Voluntary Trial Resolution Gives Litigants Greater Control Over Judicial Case Management Mandates

Daily Business Review

Joseph M. GoldsteinThis article appeared in the Daily Business Review on September 23, 2021.

Commentary provided by Joseph M. Goldstein.  

As we approach the 22nd year of the enactment of the voluntary trial resolution statute, Section 44.104, Florida Statutes, a recent case increases the benefits of such in light of recent mandates controlling case scheduling.

Commonly referred to as private judging, voluntary trial resolution (VTR), gives parties in a civil dispute (excluding constitutional issues) the ability to select an attorney to serve as a private judge, compensated by the parties. The Florida Evidence Code applies to VTR proceedings, and the final decision may be enforced in circuit court by final judgment, with an appeal to a district court of appeal as to legal issues only.

The benefits of VTR include the retention of an experienced attorney that will have the time and expertise to dedicate to resolving a dispute. Many circuit court judges may have varying experience and have caseloads in the thousands, making it impossible to dedicate sufficient time to a specific case.

Historically, VTR may have been used to expedite the case through a clogged state court system, but with recent mandates by the Florida Supreme Court requiring trial judges to more strictly enforce the prosecution of civil cases, using VTR may actually give litigants the ability to avoid prematurely going to trial.

On April 13, the Florida Supreme Court issued Amendment 12 to Administrative Order AOSC20-23, pertaining to Comprehensive COVID-19 Emergency Measures for Florida Trial Courts.  Section G addresses case management and resolution, requiring trial courts to designate cases as complex, streamlined, or general, and to issue case management orders setting deadlines for various steps in the litigation along with a projected trial date. Parties are advised that the trial courts will “strictly enforce” these deadlines, and the court will set a firm trial date when the case is at issue, i.e., just after the closing of the pleadings, which will be well before it is ready for trial.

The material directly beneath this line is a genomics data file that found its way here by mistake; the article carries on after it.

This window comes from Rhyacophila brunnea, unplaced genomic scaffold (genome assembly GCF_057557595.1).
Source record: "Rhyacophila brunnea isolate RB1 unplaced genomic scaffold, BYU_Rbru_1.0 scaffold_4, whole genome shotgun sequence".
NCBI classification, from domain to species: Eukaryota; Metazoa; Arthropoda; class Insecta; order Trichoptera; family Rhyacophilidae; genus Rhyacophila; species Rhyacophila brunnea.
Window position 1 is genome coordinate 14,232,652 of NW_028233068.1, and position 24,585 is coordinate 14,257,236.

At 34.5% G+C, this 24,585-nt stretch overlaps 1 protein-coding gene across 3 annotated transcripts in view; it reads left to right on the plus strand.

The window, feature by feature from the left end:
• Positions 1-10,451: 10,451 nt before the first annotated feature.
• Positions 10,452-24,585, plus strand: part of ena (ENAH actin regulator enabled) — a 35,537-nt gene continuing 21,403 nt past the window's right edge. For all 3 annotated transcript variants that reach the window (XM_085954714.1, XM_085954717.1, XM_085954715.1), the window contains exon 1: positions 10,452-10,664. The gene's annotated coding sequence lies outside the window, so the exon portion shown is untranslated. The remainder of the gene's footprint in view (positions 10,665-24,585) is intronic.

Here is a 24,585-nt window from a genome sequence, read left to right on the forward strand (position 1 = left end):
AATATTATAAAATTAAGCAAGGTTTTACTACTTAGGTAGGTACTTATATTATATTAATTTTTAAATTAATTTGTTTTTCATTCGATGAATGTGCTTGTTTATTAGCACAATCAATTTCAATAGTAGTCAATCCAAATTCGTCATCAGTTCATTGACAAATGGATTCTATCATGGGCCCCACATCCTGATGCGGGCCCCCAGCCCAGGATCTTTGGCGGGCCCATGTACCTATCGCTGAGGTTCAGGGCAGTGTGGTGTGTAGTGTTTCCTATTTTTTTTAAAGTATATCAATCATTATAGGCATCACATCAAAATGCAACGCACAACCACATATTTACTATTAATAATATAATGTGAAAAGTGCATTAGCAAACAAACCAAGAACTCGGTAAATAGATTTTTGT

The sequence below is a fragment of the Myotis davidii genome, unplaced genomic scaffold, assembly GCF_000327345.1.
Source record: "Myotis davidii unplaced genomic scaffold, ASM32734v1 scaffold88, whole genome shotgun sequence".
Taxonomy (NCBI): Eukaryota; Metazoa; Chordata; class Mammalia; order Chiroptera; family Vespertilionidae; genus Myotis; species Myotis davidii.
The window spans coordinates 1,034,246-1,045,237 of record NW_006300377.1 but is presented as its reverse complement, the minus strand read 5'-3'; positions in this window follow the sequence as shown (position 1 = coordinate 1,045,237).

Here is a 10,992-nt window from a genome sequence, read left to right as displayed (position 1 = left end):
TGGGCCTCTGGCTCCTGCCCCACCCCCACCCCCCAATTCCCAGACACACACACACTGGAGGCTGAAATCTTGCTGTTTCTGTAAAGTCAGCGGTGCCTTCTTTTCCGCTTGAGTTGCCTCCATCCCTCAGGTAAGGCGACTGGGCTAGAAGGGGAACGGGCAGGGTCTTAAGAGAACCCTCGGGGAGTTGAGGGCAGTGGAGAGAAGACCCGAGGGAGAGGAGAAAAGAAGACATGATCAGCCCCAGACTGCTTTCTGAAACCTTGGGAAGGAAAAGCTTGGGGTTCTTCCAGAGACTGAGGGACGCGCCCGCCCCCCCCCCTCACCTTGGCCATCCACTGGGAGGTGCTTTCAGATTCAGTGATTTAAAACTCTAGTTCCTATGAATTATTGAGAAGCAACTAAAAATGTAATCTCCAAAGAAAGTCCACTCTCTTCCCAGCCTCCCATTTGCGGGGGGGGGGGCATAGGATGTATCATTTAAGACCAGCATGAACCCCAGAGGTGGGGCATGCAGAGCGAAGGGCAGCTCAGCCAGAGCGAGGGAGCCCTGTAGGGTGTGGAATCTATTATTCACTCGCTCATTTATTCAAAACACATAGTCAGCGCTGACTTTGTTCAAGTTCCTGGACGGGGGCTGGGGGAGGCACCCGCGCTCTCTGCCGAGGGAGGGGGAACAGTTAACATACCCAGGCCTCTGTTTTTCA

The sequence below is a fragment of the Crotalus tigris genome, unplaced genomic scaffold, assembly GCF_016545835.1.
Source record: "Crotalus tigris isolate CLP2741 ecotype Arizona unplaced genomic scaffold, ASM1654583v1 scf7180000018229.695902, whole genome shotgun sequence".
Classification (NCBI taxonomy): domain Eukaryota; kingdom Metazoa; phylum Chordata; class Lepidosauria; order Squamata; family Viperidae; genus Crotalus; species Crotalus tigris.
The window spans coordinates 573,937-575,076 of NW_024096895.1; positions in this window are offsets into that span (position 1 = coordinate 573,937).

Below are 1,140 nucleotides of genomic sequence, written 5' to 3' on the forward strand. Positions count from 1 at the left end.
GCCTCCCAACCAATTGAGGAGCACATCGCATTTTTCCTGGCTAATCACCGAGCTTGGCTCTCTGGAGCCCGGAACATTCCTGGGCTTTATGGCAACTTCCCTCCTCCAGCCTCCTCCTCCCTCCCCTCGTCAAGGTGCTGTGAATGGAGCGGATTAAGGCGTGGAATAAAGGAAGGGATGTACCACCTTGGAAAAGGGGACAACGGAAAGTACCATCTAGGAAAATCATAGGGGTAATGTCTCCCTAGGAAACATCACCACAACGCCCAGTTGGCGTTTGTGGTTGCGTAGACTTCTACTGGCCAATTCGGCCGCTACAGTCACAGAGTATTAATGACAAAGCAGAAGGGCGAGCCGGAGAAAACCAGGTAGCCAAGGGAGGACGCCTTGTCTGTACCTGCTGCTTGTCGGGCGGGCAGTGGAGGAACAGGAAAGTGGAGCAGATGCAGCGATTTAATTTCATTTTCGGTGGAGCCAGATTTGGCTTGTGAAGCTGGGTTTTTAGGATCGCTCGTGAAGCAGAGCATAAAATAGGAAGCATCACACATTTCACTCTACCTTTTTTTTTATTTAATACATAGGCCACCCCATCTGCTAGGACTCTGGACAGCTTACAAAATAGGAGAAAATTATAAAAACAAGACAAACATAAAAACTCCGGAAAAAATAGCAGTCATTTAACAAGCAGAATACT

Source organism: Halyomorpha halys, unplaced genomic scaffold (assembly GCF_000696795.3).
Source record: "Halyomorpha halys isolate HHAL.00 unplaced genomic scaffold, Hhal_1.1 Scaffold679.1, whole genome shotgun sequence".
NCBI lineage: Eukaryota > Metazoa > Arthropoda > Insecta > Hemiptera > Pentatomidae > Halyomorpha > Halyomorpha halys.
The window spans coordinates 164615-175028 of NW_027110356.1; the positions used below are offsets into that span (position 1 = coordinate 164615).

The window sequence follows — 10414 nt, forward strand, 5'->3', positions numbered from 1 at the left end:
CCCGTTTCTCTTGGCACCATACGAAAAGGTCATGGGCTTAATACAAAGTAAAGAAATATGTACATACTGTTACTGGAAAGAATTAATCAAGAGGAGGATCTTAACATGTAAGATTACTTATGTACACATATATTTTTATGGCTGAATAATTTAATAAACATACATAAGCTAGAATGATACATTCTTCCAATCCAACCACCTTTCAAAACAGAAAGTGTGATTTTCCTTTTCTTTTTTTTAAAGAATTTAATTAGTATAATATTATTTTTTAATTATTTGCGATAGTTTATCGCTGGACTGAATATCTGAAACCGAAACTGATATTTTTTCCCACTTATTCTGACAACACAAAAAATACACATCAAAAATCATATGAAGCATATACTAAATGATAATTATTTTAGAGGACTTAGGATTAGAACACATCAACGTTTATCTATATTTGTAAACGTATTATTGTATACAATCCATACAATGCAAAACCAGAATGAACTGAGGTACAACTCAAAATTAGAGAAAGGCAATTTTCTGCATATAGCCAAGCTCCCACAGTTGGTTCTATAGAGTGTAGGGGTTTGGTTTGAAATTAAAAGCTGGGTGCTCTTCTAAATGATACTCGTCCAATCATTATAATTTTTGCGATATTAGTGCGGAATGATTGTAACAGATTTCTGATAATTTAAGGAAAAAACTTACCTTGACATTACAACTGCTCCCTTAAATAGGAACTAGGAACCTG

Trial judges are to “strictly comply with Florida Rule of General Practice and Judicial Administration 2.545(a), (b), and (e), which respectively require judges to conclude litigation as soon as is reasonably and justly possible to do so, to take charges of all cases at an early stage and to control the progress of the case thereafter until it is determined, and to apply a firm continuance policy allowing continuances only for good cause shown.” The Florida Supreme Court also ordered courts to communicate with lawyers “that the pandemic alone is not a basis for a lawyer’s failure to prepare a case for trial or otherwise actively manage a case.”

In South Florida, as in other circuits, courts have entered administrative orders implementing the Florida Supreme Court’s direction to speed up the resolution of cases. See Broward AO 2021-19-CIV; Miami-Dade AO No. 21-09 (Case No. 21-1); and Palm Beach AOs 3.107 and AO 3.108. All of these AOs warn counsel that the case management deadlines will be strictly enforced to ensure trial readiness and that trial continuances will be granted only upon good cause. And, although similar warnings have appeared before, with the increased scrutiny of dockets by the Florida Supreme Court, the likelihood of continuances being routinely granted upon the agreement of counsel without a strong basis for good cause will be diminished.

VTR provides litigants increased flexibility to these stricter, pandemic announced trial deadlines.  In a recent case, the appellate court ordered the trial judge to enter an order appointing a private judge selected by the parties. See Community/Condotte/De Moya JV v. Circuit Court Judge, Case No. 3D21-1178 (July 14, 2021). In denying the motion for VTR, the court noted that the case had been pending for three years, a trial date had been set for six months out, and concluded “’if the purpose of Section 44.104 is to provide alternatives for the expeditious resolution of disputes, such purpose is defeated by a request that will have the effect of further delaying this case.’” The appellate court held that the trial court had no discretion to deny the parties request for VTR, reasoning “under the plain language of Section 44.104(4), the trial court’s views about the best and most expeditious method to resolve the dispute must yield to the parties’ legislatively given right to jointly agree to submit their case to a private judge.”

This ruling, gives litigants the ability to employ VTC to ensure that the resolution of their cases fits the parties’ schedule not the court’s based on recently enacted rules that may impose unrealistic time tables due to the overburdened trial court system.

Joseph M. Goldstein is a partner in the Fort Lauderdale office of Shutts & Bowen. He is a Florida Supreme Court Certified Civil Circuit Mediator and Florida Bar Board Certified in Business Litigation. He can be reached at jgoldstein@shutts.com.  

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